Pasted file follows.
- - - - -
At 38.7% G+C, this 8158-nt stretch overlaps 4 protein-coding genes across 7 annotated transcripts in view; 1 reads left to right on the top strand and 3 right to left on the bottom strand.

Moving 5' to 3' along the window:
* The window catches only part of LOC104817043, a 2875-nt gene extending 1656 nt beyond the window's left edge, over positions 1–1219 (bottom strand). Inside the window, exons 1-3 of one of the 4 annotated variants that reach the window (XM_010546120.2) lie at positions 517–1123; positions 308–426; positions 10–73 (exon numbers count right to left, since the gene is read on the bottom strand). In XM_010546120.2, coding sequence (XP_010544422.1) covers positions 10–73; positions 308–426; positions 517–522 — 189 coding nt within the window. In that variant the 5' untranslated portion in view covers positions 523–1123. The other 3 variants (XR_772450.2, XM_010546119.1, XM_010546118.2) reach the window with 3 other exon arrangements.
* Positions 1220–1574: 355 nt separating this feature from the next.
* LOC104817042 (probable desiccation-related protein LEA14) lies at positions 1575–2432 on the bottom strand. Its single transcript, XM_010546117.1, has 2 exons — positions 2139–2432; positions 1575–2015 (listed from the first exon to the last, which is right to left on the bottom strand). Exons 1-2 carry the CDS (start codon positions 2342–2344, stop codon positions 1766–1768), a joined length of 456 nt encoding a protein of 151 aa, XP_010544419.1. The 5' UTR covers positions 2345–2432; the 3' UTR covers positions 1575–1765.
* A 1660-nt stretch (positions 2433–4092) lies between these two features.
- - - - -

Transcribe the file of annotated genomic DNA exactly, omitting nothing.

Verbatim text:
At 38.7% G+C, this 8158-nt stretch overlaps 4 protein-coding genes across 7 annotated transcripts in view; 1 reads left to right on the top strand and 3 right to left on the bottom strand.

Moving 5' to 3' along the window:
* The window catches only part of LOC104817043, a 2875-nt gene extending 1656 nt beyond the window's left edge, over positions 1–1219 (bottom strand). Inside the window, exons 1-3 of one of the 4 annotated variants that reach the window (XM_010546120.2) lie at positions 517–1123; positions 308–426; positions 10–73 (exon numbers count right to left, since the gene is read on the bottom strand). In XM_010546120.2, coding sequence (XP_010544422.1) covers positions 10–73; positions 308–426; positions 517–522 — 189 coding nt within the window. In that variant the 5' untranslated portion in view covers positions 523–1123. The other 3 variants (XR_772450.2, XM_010546119.1, XM_010546118.2) reach the window with 3 other exon arrangements.
* Positions 1220–1574: 355 nt separating this feature from the next.
* LOC104817042 (probable desiccation-related protein LEA14) lies at positions 1575–2432 on the bottom strand. Its single transcript, XM_010546117.1, has 2 exons — positions 2139–2432; positions 1575–2015 (listed from the first exon to the last, which is right to left on the bottom strand). Exons 1-2 carry the CDS (start codon positions 2342–2344, stop codon positions 1766–1768), a joined length of 456 nt encoding a protein of 151 aa, XP_010544419.1. The 5' UTR covers positions 2345–2432; the 3' UTR covers positions 1575–1765.
* A 1660-nt stretch (positions 2433–4092) lies between these two features.